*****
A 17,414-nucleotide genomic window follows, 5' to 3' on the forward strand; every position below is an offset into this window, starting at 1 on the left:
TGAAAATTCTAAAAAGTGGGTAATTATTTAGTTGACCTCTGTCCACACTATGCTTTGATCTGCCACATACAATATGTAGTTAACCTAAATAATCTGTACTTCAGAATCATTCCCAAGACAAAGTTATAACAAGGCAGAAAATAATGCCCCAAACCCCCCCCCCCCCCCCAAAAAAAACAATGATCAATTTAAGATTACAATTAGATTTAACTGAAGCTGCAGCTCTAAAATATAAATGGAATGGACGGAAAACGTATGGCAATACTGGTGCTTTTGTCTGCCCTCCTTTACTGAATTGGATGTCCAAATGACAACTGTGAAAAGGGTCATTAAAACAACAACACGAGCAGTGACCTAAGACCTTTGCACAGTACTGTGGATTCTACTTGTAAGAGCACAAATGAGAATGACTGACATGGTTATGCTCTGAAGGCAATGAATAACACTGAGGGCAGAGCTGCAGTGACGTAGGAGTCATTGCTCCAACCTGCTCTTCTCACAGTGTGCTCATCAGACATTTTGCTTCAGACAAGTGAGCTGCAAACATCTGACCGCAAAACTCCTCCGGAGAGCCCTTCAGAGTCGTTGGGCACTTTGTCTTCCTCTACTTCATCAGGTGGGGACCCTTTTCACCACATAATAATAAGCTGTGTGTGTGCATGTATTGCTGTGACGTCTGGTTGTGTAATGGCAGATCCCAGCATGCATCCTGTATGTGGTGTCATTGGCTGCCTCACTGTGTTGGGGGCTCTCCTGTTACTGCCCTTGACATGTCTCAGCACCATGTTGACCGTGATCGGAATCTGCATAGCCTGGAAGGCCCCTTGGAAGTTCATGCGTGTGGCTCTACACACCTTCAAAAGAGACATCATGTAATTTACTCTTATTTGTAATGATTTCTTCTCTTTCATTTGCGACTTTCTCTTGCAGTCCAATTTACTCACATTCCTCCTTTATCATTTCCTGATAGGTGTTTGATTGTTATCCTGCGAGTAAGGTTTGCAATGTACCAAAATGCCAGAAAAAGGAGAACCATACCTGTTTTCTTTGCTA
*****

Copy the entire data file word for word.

A 17,414-nucleotide genomic window follows, 5' to 3' on the forward strand; every position below is an offset into this window, starting at 1 on the left:
TGAAAATTCTAAAAAGTGGGTAATTATTTAGTTGACCTCTGTCCACACTATGCTTTGATCTGCCACATACAATATGTAGTTAACCTAAATAATCTGTACTTCAGAATCATTCCCAAGACAAAGTTATAACAAGGCAGAAAATAATGCCCCAAACCCCCCCCCCCCCCCCAAAAAAAACAATGATCAATTTAAGATTACAATTAGATTTAACTGAAGCTGCAGCTCTAAAATATAAATGGAATGGACGGAAAACGTATGGCAATACTGGTGCTTTTGTCTGCCCTCCTTTACTGAATTGGATGTCCAAATGACAACTGTGAAAAGGGTCATTAAAACAACAACACGAGCAGTGACCTAAGACCTTTGCACAGTACTGTGGATTCTACTTGTAAGAGCACAAATGAGAATGACTGACATGGTTATGCTCTGAAGGCAATGAATAACACTGAGGGCAGAGCTGCAGTGACGTAGGAGTCATTGCTCCAACCTGCTCTTCTCACAGTGTGCTCATCAGACATTTTGCTTCAGACAAGTGAGCTGCAAACATCTGACCGCAAAACTCCTCCGGAGAGCCCTTCAGAGTCGTTGGGCACTTTGTCTTCCTCTACTTCATCAGGTGGGGACCCTTTTCACCACATAATAATAAGCTGTGTGTGTGCATGTATTGCTGTGACGTCTGGTTGTGTAATGGCAGATCCCAGCATGCATCCTGTATGTGGTGTCATTGGCTGCCTCACTGTGTTGGGGGCTCTCCTGTTACTGCCCTTGACATGTCTCAGCACCATGTTGACCGTGATCGGAATCTGCATAGCCTGGAAGGCCCCTTGGAAGTTCATGCGTGTGGCTCTACACACCTTCAAAAGAGACATCATGTAATTTACTCTTATTTGTAATGATTTCTTCTCTTTCATTTGCGACTTTCTCTTGCAGTCCAATTTACTCACATTCCTCCTTTATCATTTCCTGATAGGTGTTTGATTGTTATCCTGCGAGTAAGGTTTGCAATGTACCAAAATGCCAGAAAAAGGAGAACCATACCTGTTTTCTTTGCTA